Conclusion

Although things may have been a bit rocky at first, our team really got comfortable with each other and by the end of things it did feel a bit like a small family. We all poured our hearts and souls into this game and I hope it shows!

 

Lucha Megadrive – Gold Master

Standard

As Gold Master week came up, there wasn’t much to add to the game, just a whole lot to punish, and a little bit to fix!

Making Hard Decisions

Nearing the end of our game, there were a couple of animations our combat designer had planned that would have involved some last minute changes to our animation system in order to get working. As cool as it would have been to get it working, I know it was unrealistic, required crunch, and would’ve introduced way too much risk of new bugs in our game right before the big show. I regret not looking into this sooner, but as Programming Lead I had to put my foot down, it’s a tough thing to do but someone had to.

Polish, Polish, Polish

winterwindsWinter’s artic winds activating as she enters her hype state

Since most of the art was squared together, the programming team worked with our animator who put on a temporary VFX role to get some cool VFX for our characters during their hype state. We had some weird scaling issues going on with them, so we had write a short script to make sure the VFX were displaying properly.

Bug Hunting

We have an infamous “fix it” doc where team members can log  bugs, glitches, or design critiques. We also spent a lot of time tracking down and fixing any leftover bugs, resulting in a stable and polished experience.

 

Lucha Megadrive – Tutorial Mode

Standard

Learning a fighting game is tough, and Lucha Megadrive like any other fighting game has a plethora of mechanics. That’s why we implemented a simple tutorial to teach new players the basics. As the programmer, I set up the systems, requirements, and light AI required to finish the tutorial.

The First Pass

So I started first by not worrying too much about UI and just setting up a system so that the tutorial manager can listen for specific events and feed new situations to listen for as old ones are completed. This got the job done well, but the UI was definitely lacking and in order to get it working with the current set up there’d have to be a lot of UI specifically designed for the tutorial, which probably wouldn’t be a good use of time for how far we were into the project.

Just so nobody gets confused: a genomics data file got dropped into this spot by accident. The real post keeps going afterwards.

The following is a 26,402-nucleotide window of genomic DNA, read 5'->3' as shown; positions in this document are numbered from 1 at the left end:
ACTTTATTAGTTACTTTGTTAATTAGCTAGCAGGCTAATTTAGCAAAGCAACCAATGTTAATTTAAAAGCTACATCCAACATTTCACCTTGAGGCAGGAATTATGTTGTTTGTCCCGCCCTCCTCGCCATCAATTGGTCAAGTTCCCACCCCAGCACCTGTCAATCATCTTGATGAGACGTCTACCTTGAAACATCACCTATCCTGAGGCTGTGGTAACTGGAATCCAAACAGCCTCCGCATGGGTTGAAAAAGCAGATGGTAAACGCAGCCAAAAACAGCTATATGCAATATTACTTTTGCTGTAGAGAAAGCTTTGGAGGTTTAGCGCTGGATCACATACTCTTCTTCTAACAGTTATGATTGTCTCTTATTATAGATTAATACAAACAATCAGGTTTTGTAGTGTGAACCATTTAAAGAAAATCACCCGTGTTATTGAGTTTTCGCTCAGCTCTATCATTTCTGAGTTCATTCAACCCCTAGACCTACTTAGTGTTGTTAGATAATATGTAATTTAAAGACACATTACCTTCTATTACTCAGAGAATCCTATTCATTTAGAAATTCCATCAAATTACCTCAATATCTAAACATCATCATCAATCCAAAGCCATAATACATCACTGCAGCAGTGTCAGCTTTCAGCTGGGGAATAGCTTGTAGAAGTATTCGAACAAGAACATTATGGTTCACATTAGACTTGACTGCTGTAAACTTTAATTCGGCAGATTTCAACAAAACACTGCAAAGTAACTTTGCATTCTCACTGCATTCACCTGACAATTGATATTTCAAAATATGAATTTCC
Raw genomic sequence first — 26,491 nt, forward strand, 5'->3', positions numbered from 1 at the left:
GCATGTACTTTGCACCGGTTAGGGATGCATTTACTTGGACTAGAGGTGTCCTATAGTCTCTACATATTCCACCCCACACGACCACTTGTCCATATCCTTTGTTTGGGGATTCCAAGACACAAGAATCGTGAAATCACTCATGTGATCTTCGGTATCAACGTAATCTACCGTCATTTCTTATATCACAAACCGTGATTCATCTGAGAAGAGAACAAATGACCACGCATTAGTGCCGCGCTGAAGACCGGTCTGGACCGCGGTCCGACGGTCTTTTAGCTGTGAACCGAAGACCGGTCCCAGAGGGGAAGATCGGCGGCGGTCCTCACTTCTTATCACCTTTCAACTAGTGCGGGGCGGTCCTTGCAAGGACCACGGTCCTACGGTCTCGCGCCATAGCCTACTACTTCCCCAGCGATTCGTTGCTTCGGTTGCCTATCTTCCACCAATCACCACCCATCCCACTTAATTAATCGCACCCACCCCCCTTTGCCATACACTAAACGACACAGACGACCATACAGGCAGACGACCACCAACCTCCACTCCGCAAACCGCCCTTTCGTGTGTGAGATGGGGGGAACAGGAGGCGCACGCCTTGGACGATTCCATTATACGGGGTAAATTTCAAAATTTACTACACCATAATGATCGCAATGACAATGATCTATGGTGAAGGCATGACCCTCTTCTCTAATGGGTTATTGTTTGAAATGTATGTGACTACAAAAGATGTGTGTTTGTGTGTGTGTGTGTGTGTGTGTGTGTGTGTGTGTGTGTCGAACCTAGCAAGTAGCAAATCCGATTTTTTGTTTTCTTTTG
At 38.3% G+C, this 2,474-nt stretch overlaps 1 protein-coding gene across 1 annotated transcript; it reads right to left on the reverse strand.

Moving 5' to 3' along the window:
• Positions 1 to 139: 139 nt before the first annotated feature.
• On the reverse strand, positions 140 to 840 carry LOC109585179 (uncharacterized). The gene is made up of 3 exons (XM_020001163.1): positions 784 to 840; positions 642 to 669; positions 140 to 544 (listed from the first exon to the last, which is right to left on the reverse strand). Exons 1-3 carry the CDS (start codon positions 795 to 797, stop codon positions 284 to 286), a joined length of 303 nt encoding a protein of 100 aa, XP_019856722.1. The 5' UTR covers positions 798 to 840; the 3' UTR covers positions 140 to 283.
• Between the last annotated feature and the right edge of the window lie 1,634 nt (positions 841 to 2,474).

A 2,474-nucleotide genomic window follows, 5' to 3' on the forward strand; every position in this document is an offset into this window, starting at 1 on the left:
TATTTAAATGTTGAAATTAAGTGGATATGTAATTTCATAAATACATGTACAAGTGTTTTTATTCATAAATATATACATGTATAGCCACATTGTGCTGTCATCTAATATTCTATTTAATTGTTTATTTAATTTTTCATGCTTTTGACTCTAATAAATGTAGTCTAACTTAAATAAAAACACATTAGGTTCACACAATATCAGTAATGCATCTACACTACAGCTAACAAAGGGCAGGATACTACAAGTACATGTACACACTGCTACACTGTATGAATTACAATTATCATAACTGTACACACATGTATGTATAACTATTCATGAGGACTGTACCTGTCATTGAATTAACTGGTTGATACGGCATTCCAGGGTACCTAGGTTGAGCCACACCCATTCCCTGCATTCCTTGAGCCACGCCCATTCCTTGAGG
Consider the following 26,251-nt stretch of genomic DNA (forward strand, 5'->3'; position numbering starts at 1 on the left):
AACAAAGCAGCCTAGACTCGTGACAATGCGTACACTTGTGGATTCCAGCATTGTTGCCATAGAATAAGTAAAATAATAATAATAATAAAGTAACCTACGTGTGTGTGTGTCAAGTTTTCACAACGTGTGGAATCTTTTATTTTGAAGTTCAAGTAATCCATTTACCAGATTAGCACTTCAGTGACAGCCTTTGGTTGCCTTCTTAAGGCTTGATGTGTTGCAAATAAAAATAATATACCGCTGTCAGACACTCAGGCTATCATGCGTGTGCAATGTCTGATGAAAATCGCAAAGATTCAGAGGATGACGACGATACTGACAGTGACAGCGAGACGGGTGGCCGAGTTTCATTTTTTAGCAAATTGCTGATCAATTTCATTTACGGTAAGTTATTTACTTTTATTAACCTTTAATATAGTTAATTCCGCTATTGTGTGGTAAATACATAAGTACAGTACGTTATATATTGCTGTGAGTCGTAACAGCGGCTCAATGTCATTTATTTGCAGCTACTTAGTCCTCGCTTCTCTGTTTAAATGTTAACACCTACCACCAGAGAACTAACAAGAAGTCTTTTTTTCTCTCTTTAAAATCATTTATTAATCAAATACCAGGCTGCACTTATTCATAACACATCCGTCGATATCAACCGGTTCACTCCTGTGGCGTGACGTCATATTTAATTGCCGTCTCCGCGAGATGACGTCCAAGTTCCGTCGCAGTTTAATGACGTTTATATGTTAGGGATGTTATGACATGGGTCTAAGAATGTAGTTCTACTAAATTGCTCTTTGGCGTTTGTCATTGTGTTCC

The Solution

tutorialdisplaySimple and clean.

Our UI/UX designer and I worked together to come up with an amazing solutions, we would make a quick and easy panel system that visually showed the player what they should be doing along with checklist type of UI that allowed the communication of the completion of a variety of different tasks. It ended up looking like this and I’m pretty happy with how it turned out!

Lucha Megadrive – Beta

Standard

Life has been busier than ever lately, so it’s been a while since my last post.  I’ll spend this post updating you on the current state of affairs of Lucha Megadrive.

We’re in Beta!

LuchaBetaWe’ve been working hard!

So yeah, a WHOLE lot has changed. As of now we’re about three weeks out before Gold Master is due. For the past couple of weeks our team has really worked hard and come up with some amazing results. The artists have a lot on their plate, from working on the new environment, tweaking and fixing animations, and texturing Winter, there’s been a lot of visual oomph added in! Our designers have also been balancing and tweaking moves with the new character – Nuclear Winter, and our UI is getting some much needed love.

On the Programming Side…

The game is finally feature complete! The programming team has been focusing on fixing bugs, adding polish, and implementing any last features needed for out Training and Trials mode. I in particular have been working on the Tutorial, which is something I’ll cover in it’s own post.

winterpunching.png

I also worked hard on implementing Winter specific features in the past couple of weeks, and getting her into a final playable state. I think she’s looking fantastic and I look forward to see what players think!

Moving Forward

My plan is to work hard the next couple of weeks to get the game into its best possible state for gold master. Because I’ve been going a little light on the blog posts I’ll take some time to delve deeper into specifics on some of the work I’ve been doing recently, but for now I wanted to make a quick update on the overall state of the game.

 

Lucha Megadrive – Winter Testing and Trials Feedback

Standard

Playable Winter

This week was mainly focused on getting Winter to a playable state, which caused me to run into some unforeseen issues. While my combat designer handled plugging in our fantastic new animations and tweaking hit boxes and move data, I went into the code to expand our Winter subclass to give her what she needs to function as a playable fighter. I also had to implement some extra functionality in our Fighter base class so that our designer could tweak certain moves for Winter-specific interactions. Particularly, the ability to activate armor, push forward, and push back effects mid animation.